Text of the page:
What animal lover hasn't daydreamed about ditching their desk job and applying for a job at the zoo? Or at a doggy daycare? Or tracking gorillas in Africa? We sure have, but since most of us may never actually get to work with the animals we love, we thought we'd introduce you to a few people who do.
Name: Laura Totis
Title: Pet tracker and owner of LJT Pet Tracking and LJT Training
How long have you been tracking pets?
I started officially doing it back in 2002.
Describe what a pet tracker does.
For the most part we can help people find their pets just with a phone consultation or some Internet advice. Making posters, figuring out the logistics, what exactly happened with the animal missing, some personality factors that would affect what may help or hinder recovering the pet. We sometimes end up bringing in a search dog but that's just one little tool in the whole process. If we do that, then we need an article that smells like the animal so we can tell the dog what we're looking for.
Do you generally track in a suburban, city or rural setting?
Sadly, animals are lost in all kinds of settings. I've had searches in New York City, and I've had searches out in wilderness parks.
What's the success rate?
I always tell people, for a "walk-up find" the success rate runs about 20 percent. That's where we go out, we find the animal, we pick them up and take them home. Sadly, that's generally cases where the animal's incapacitated and they're not moving. Occasionally we'll get lucky where we place the owner in the right place and they call their pet and they come out to them. When I first started the recovery rate was right around 50 or 60 percent. Now I think it's closer to 80 or even more for people who actually get their pets back.
Are the animals generally found within a certain range of their own home?
That's kind of a loaded question! It depends on a lot of mitigating circumstances. For example, an indoor-only house cat that got out one day, they're usually found within three yards of where they disappeared. You don't necessarily need a tracking dog. But a sight hound or something, those dogs can cover miles in just a few minutes. For the most part, a puppy who just got out of the yard and he's just running around the neighborhood, chances are good if he's a friendly little dog he's going to be picked up by someone who goes by. As long as he's got identification, the dog comes home. On the other hand, if you've got a real skittery or afraid dog that came out in a blind panic, he may not stop running for miles.
When a pet first goes missing, what should a pet owner do?
The knee-jerk response is to get out there and look for it. With cats, make sure they're really missing. I can't tell you how many lost-cat searches we've had where it turns out the cat was actually in a cupboard or locked into the basement Do the obvious things first. Do quick checks. Make sure all the immediate neighbors know. Contact animal control in case somebody does pick him up right away. Call your vet. If it goes on and he's not right in the obvious places, then the next thing you want to do is start getting the message to the community because, again, especially for fairly friendly animals, they're going to be seen by somebody. I would say posters and fliers are the number-one way animals get recovered. Twitter, blogging, and Facebook have made a big difference. The whole [social media] thing has added a very different component to finding a lost pet.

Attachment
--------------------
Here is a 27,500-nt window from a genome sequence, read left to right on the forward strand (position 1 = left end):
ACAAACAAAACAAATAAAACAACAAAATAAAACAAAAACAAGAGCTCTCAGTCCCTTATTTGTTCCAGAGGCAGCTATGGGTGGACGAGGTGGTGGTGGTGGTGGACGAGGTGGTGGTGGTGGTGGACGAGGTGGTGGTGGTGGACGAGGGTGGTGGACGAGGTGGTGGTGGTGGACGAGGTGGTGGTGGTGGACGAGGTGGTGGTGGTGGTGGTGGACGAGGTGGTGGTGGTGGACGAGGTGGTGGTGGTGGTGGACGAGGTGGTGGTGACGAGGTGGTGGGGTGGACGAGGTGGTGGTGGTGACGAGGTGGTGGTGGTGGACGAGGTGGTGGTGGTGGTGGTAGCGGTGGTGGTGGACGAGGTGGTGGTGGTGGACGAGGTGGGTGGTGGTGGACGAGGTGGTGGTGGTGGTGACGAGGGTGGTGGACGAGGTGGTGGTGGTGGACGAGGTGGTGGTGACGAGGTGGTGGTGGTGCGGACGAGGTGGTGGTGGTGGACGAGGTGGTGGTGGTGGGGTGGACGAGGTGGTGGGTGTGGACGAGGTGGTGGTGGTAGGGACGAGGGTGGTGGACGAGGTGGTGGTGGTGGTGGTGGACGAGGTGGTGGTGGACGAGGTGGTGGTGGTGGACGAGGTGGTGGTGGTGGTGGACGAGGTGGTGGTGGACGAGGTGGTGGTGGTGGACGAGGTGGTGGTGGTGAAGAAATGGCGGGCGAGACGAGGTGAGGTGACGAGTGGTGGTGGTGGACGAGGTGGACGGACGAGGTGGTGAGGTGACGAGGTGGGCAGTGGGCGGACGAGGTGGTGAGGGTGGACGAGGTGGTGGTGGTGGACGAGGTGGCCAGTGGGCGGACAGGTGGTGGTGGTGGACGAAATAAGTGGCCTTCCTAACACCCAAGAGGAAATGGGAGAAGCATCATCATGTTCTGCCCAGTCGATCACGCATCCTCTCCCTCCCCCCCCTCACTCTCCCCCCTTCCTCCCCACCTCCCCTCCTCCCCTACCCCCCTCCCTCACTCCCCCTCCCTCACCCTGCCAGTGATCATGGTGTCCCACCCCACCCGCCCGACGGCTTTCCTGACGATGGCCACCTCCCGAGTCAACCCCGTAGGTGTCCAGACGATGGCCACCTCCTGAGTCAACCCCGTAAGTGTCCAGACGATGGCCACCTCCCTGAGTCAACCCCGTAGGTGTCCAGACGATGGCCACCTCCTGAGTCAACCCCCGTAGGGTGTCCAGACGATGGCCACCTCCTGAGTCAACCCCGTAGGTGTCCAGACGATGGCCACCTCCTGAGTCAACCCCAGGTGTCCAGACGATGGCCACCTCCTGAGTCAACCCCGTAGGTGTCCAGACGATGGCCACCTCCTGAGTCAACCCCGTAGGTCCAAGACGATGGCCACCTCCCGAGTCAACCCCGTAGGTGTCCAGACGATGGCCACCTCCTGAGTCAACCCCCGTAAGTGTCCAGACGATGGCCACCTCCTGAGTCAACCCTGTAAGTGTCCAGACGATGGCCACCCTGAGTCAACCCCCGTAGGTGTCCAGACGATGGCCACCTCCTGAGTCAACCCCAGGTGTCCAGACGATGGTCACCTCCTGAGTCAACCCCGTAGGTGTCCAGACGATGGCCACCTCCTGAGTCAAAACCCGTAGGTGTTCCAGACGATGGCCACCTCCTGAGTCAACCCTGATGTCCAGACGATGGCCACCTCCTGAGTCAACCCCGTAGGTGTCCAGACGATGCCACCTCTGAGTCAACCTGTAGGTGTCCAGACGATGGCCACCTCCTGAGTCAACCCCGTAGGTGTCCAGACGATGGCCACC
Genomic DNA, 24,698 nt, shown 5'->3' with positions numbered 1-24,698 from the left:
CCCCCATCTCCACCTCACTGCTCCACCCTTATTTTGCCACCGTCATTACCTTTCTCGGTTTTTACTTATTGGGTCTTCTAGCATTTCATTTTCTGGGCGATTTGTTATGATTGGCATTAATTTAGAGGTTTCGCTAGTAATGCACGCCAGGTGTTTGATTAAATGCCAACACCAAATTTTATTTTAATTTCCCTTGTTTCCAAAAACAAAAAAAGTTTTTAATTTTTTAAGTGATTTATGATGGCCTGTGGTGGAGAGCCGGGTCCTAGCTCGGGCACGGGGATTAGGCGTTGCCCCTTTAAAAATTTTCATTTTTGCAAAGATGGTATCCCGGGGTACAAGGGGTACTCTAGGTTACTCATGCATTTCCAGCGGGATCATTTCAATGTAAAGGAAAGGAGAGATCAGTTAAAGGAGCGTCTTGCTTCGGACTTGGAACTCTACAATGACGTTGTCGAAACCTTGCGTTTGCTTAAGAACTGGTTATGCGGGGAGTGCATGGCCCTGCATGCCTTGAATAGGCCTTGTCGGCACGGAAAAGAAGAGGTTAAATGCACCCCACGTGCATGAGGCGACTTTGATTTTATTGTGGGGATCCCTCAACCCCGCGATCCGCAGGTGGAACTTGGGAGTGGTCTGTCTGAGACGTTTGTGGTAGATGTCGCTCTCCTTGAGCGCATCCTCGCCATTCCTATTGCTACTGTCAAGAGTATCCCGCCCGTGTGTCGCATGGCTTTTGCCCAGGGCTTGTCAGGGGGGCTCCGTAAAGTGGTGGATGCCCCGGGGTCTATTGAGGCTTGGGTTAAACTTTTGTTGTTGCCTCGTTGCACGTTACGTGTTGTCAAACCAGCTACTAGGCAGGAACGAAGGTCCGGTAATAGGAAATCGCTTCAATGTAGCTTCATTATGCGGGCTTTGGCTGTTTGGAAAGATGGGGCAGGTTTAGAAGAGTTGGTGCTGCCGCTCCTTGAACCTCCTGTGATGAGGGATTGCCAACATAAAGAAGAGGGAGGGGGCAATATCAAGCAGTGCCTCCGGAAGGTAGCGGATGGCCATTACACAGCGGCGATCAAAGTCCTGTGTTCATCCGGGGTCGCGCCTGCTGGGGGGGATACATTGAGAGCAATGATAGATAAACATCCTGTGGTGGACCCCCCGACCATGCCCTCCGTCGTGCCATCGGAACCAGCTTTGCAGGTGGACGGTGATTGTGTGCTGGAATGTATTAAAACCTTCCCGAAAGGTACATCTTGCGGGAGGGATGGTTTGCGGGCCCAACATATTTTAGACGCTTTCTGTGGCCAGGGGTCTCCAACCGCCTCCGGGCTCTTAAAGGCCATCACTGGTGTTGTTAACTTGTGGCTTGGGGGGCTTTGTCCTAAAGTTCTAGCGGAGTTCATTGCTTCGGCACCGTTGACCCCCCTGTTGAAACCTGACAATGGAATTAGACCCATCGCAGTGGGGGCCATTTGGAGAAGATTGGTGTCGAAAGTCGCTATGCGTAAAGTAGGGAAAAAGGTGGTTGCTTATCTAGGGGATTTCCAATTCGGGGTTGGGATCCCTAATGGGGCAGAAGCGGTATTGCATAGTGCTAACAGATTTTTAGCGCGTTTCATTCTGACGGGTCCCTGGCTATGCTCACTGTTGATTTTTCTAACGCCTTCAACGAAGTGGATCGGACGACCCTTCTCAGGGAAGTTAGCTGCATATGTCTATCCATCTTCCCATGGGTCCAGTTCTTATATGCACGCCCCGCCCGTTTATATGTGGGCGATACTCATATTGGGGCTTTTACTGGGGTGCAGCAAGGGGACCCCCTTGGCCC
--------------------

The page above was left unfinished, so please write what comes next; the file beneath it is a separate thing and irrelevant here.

So when do they call you in?
I've had people call me within a few hours. I've had people call within the first couple of days. It's like a lost-person search -- my background comes from searching for lost people -- so when you start going through the characteristics of what happened and why it happened, some are high-priority emergencies. If you call and say my dog is confused and he's old and he's got epilepsy and a heart condition and he just disappeared out of the yard that he hasn't left in 18 years, then I'm putting my dog in the car and we're going to come look for that dog right now.
What's the strangest thing you've been called out for?
We got called out for a skunk search once! I had an old lady call me in the middle of the night for a lost bunny rabbit, and I said "I've got a beagle I'm doing the searching with -- he'll pay you to do a rabbit search." Interestingly that rabbit came when she called it.
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